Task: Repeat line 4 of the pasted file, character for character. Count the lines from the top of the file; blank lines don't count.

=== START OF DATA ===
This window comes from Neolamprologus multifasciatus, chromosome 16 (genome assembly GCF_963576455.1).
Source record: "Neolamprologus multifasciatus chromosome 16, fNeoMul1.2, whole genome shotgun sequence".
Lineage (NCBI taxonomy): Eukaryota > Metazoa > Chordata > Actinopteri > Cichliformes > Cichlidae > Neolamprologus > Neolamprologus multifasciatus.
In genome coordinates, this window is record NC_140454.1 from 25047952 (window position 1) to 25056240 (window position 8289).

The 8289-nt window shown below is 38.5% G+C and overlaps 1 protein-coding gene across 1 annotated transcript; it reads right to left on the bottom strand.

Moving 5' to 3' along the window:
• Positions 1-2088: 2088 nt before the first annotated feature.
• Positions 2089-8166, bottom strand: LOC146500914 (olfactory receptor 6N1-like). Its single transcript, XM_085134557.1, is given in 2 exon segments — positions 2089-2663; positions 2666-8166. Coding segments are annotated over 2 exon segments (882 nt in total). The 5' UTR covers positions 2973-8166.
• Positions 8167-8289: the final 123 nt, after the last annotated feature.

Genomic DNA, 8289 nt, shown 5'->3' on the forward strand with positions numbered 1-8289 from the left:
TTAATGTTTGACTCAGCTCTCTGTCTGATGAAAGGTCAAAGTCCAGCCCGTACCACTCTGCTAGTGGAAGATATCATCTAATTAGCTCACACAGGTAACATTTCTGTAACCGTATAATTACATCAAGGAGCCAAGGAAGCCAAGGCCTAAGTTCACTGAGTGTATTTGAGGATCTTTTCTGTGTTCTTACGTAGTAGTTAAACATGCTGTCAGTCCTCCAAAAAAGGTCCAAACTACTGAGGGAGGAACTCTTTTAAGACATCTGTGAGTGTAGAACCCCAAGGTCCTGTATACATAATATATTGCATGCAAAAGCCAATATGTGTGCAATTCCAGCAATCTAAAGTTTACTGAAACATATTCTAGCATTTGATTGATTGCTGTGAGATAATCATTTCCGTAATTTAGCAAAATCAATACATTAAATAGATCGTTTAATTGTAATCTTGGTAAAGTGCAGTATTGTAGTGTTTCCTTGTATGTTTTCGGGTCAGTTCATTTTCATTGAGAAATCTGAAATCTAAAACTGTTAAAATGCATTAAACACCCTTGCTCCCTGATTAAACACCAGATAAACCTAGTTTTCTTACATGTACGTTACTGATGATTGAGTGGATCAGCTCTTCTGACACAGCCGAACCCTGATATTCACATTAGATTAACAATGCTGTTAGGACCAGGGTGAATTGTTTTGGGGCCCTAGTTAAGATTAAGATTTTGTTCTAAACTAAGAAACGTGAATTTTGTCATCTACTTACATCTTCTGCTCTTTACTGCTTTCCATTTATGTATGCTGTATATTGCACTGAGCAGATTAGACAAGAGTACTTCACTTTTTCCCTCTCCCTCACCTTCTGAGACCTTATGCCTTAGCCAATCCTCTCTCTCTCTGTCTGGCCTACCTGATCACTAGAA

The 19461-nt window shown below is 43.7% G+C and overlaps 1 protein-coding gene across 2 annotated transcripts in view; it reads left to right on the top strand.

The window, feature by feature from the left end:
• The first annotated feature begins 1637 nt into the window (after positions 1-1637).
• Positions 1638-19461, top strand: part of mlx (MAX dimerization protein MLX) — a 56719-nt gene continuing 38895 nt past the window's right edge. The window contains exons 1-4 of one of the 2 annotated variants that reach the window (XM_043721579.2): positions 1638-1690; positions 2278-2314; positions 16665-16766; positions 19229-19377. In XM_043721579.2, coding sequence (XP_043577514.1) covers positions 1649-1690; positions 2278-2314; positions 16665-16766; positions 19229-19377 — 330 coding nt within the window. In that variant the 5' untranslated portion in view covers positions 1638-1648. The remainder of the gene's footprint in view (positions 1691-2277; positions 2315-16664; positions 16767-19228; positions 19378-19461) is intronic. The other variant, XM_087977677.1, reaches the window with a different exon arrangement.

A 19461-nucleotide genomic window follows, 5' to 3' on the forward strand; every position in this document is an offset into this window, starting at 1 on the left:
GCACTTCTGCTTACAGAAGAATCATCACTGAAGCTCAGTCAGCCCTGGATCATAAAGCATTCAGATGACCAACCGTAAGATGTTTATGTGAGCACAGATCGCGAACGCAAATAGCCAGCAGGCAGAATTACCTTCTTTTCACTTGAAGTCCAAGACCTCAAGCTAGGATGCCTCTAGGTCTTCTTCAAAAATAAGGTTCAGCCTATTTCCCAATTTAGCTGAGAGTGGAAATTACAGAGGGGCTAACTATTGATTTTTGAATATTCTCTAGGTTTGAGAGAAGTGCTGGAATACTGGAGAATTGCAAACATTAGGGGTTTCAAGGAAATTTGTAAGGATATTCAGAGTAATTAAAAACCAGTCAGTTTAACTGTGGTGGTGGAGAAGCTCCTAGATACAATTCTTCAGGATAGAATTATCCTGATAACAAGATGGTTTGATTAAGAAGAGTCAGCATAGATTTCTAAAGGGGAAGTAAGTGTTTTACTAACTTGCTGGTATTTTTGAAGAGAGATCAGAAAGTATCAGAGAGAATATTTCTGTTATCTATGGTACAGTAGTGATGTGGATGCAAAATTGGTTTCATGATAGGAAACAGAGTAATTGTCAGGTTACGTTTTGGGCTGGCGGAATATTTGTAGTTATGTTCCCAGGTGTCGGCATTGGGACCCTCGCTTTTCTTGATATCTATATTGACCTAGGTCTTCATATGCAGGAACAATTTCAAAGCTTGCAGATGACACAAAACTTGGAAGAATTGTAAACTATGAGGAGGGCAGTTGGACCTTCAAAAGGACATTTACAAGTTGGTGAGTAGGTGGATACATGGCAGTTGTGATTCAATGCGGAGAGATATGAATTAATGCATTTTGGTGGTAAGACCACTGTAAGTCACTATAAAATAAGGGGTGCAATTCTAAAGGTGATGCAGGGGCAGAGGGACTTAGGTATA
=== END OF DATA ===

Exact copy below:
In genome coordinates, this window is record NC_140454.1 from 25047952 (window position 1) to 25056240 (window position 8289).